If you ascribe something to everything, then nothingness results. For, to declare that all of X is contained in Y is to delete X into irrelevancy, and leave Y with nothing but X, thereby subsuming everything with nothing. Thus, when we argue for a form of pantheism, the language of “all” tends to diminish the uniqueness of singularity, and the meanings of distinction and difference. Fortunately, however, separate identities naturally manifest for specific entities where the exceptional outshines the mundane.
For human beings, the exceptional occurs daily precisely because there exist no mundane souls, only ones whose lives have developed a callousness to tragedy so thick that empathy has been extinguished for the price of a forgotten soul. Thus do we have the proverbial “faceless bureaucrat” who merely stamps all incoming papers with repetitive monotony, and fails to view the content and substantive humanity beneath the surface of the linguistic mirage of daily deluge.
For Federal employees and U.S. Postal workers formulating one’s Federal Disability Retirement application, that is the door one is attempting to unlock, isn’t it? Every case has a unique “soul” to it; but from the viewpoint of a bureaucracy, such an argument only extinguishes the singularity of one’s own extraordinary circumstances into all others, and by doing so, that “something” becomes mere nothingness.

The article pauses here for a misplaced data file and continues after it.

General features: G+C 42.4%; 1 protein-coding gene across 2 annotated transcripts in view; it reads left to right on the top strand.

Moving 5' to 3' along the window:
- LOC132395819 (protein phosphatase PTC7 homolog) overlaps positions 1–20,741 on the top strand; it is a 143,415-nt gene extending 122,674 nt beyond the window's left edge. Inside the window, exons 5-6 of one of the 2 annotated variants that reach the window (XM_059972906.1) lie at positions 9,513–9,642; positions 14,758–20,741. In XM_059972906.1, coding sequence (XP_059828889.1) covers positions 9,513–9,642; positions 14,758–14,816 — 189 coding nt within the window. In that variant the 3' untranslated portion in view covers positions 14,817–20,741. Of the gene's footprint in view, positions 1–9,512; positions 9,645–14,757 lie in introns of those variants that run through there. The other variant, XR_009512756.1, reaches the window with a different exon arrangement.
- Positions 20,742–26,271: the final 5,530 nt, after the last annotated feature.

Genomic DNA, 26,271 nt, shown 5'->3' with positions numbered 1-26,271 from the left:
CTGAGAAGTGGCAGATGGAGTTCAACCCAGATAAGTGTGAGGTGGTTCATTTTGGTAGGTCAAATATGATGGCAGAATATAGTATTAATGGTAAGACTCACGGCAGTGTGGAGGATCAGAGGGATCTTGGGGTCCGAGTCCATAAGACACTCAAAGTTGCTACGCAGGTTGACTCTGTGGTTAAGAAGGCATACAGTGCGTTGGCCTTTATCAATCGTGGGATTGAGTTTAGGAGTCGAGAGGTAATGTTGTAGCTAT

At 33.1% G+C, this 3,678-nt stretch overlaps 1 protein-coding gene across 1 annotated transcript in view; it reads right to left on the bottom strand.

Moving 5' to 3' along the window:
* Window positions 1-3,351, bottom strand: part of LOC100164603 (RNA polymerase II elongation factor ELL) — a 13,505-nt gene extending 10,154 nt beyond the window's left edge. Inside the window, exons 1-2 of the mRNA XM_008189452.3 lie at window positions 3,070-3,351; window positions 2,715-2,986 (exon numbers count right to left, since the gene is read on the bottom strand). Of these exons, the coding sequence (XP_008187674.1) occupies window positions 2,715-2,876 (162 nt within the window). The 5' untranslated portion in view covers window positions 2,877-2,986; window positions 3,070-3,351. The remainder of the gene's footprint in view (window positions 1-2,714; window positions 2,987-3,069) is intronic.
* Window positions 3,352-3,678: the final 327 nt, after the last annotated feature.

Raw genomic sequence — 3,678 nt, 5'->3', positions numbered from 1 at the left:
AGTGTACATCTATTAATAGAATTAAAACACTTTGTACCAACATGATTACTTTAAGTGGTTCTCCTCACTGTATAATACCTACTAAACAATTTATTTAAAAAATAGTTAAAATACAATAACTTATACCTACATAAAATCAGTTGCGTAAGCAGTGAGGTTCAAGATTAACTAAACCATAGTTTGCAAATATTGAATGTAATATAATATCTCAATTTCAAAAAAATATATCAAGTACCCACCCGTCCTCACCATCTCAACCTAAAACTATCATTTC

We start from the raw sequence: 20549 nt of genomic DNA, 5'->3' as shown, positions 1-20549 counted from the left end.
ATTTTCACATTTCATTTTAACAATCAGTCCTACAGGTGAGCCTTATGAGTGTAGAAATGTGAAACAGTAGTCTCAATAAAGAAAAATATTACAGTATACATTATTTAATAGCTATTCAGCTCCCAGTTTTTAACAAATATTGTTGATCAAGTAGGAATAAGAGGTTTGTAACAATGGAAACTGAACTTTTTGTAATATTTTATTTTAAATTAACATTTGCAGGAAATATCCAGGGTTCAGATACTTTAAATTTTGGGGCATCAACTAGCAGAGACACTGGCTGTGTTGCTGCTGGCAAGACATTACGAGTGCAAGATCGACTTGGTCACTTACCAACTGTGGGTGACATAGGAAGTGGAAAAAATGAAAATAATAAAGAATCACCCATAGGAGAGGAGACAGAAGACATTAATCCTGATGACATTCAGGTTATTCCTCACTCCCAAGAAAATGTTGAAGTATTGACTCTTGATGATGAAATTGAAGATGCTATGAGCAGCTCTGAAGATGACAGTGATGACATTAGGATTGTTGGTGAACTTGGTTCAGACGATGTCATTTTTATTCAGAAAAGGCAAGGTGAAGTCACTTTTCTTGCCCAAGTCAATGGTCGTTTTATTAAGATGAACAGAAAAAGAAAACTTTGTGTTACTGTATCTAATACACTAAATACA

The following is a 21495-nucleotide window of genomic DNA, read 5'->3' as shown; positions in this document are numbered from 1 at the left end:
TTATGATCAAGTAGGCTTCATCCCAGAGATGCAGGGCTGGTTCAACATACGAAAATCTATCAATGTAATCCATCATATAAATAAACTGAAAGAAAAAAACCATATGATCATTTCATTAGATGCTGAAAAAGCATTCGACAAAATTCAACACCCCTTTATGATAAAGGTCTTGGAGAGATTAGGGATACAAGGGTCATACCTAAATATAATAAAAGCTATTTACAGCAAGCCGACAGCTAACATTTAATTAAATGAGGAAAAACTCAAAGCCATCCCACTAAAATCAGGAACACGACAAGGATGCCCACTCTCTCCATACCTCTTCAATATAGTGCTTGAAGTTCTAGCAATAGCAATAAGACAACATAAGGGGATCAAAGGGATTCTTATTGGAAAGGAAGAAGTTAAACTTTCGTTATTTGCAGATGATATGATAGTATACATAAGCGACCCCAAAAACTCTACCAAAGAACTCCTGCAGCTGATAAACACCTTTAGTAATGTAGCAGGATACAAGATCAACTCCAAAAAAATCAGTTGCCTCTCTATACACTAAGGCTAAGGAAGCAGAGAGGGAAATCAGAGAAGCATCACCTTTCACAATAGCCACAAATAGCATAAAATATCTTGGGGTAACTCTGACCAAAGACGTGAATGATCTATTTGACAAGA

The key to cut through to the soul of the administrative process is by revealing the separateness of a Federal Disability Retirement case with the individuality of “this” case, in “this” instance, for “this” reason.
That is a tall order to fulfill.
For, as each Federal Disability Retirement application has a human story to tell, so the paper presentation to the U.S. Office of Personnel Management, whether the Federal or Postal employee is under FERS, CSRS or CSRS Offset, must provide a narrative with a soul, and one which is not merely one among many, but unique in its singularity of particular facts and circumstances. In other words, the “soul” of the case must be delineated with a soulful echo of humanity.
Robert R. McGill, Esquire